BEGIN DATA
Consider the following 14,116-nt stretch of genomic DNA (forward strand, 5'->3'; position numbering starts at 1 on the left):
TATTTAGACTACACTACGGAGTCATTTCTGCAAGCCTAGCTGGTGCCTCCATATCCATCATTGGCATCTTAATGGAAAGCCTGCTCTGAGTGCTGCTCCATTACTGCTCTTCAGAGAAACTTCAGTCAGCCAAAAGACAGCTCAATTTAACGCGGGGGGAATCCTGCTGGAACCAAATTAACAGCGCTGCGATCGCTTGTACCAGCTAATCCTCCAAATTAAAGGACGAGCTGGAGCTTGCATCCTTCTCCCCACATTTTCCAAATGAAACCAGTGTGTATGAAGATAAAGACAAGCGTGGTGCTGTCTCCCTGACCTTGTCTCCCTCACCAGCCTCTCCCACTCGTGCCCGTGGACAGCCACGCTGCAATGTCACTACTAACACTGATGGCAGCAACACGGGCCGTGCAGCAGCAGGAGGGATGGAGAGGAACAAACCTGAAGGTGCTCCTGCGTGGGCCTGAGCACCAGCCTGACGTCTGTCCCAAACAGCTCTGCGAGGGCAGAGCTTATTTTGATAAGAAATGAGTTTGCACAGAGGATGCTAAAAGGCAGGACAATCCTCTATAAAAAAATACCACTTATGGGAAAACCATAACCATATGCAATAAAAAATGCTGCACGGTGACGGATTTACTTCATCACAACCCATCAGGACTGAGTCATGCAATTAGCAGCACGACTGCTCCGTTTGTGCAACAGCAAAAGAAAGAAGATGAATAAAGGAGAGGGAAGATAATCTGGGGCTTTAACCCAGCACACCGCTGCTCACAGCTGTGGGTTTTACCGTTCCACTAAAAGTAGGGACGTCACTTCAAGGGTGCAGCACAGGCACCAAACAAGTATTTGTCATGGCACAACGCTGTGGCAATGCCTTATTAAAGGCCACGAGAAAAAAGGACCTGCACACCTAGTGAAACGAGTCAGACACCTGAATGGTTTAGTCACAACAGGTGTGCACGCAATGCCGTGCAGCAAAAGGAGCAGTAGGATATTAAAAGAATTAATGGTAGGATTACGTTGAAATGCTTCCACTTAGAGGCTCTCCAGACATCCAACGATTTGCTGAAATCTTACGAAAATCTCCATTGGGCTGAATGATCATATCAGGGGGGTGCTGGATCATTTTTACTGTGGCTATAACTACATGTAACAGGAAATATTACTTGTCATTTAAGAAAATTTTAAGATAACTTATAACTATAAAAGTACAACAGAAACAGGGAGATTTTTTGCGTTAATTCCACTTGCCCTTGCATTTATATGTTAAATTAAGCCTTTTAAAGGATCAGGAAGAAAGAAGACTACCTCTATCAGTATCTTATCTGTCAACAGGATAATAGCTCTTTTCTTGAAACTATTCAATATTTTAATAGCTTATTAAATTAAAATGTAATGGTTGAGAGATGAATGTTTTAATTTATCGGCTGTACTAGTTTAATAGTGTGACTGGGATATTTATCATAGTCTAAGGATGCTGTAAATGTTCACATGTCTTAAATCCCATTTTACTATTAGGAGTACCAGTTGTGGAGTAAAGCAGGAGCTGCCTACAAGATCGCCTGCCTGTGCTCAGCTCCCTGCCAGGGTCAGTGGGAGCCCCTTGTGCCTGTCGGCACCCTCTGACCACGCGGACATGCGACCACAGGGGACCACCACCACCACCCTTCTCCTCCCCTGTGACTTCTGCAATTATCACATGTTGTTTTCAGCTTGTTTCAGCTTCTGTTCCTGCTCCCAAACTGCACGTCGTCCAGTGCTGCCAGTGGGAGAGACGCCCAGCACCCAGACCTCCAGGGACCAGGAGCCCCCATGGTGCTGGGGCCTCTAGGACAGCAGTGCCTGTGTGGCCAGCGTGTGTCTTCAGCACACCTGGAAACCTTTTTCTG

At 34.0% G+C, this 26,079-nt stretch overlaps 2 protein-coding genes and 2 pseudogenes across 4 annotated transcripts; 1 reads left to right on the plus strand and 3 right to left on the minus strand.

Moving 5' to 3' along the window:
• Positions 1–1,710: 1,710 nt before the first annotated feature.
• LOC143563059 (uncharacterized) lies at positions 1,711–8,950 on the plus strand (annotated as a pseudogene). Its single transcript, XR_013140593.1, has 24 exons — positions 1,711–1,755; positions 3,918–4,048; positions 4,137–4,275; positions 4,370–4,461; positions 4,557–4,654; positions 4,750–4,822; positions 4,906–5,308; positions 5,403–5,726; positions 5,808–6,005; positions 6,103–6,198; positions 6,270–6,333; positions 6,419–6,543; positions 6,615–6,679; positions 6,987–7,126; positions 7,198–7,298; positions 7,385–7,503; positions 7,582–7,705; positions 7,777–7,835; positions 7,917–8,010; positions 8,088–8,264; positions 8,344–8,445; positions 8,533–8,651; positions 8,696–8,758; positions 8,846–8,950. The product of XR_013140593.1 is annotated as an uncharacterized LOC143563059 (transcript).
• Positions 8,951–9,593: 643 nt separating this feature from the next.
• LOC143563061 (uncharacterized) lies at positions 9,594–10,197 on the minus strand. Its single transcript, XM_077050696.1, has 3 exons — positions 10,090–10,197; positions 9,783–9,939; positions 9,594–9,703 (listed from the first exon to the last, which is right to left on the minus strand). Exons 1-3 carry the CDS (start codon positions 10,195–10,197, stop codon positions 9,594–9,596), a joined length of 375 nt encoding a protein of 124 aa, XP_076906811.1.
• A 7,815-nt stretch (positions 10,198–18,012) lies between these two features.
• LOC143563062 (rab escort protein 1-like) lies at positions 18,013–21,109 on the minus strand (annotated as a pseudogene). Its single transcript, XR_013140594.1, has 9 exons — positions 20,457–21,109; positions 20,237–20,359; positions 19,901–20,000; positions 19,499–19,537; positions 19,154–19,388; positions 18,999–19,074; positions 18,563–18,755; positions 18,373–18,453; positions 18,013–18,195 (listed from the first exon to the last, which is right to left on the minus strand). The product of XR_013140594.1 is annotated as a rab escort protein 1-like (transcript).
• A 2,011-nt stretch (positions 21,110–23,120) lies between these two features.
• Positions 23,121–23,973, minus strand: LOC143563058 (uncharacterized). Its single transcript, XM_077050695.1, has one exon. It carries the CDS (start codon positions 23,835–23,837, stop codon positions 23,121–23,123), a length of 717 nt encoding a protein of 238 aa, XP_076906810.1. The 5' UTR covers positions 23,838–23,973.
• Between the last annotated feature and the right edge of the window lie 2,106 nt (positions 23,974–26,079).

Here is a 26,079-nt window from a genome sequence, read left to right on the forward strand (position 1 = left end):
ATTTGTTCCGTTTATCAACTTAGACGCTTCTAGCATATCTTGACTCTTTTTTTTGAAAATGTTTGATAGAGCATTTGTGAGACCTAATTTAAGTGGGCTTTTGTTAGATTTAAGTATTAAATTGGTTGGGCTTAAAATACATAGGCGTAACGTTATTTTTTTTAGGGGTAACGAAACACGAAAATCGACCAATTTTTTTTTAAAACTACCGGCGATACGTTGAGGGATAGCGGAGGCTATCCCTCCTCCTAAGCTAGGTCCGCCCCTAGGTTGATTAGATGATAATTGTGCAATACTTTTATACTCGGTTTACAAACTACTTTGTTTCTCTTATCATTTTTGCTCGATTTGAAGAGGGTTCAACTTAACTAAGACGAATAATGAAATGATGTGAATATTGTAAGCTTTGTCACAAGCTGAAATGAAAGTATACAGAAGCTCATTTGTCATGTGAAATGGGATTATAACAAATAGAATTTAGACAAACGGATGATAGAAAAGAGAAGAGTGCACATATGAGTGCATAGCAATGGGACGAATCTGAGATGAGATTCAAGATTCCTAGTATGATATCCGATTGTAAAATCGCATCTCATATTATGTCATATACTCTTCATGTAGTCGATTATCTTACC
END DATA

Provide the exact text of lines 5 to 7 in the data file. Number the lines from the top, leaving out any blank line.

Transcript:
• Positions 1–1,710: 1,710 nt before the first annotated feature.
• LOC143563059 (uncharacterized) lies at positions 1,711–8,950 on the plus strand (annotated as a pseudogene). Its single transcript, XR_013140593.1, has 24 exons — positions 1,711–1,755; positions 3,918–4,048; positions 4,137–4,275; positions 4,370–4,461; positions 4,557–4,654; positions 4,750–4,822; positions 4,906–5,308; positions 5,403–5,726; positions 5,808–6,005; positions 6,103–6,198; positions 6,270–6,333; positions 6,419–6,543; positions 6,615–6,679; positions 6,987–7,126; positions 7,198–7,298; positions 7,385–7,503; positions 7,582–7,705; positions 7,777–7,835; positions 7,917–8,010; positions 8,088–8,264; positions 8,344–8,445; positions 8,533–8,651; positions 8,696–8,758; positions 8,846–8,950. The product of XR_013140593.1 is annotated as an uncharacterized LOC143563059 (transcript).
• Positions 8,951–9,593: 643 nt separating this feature from the next.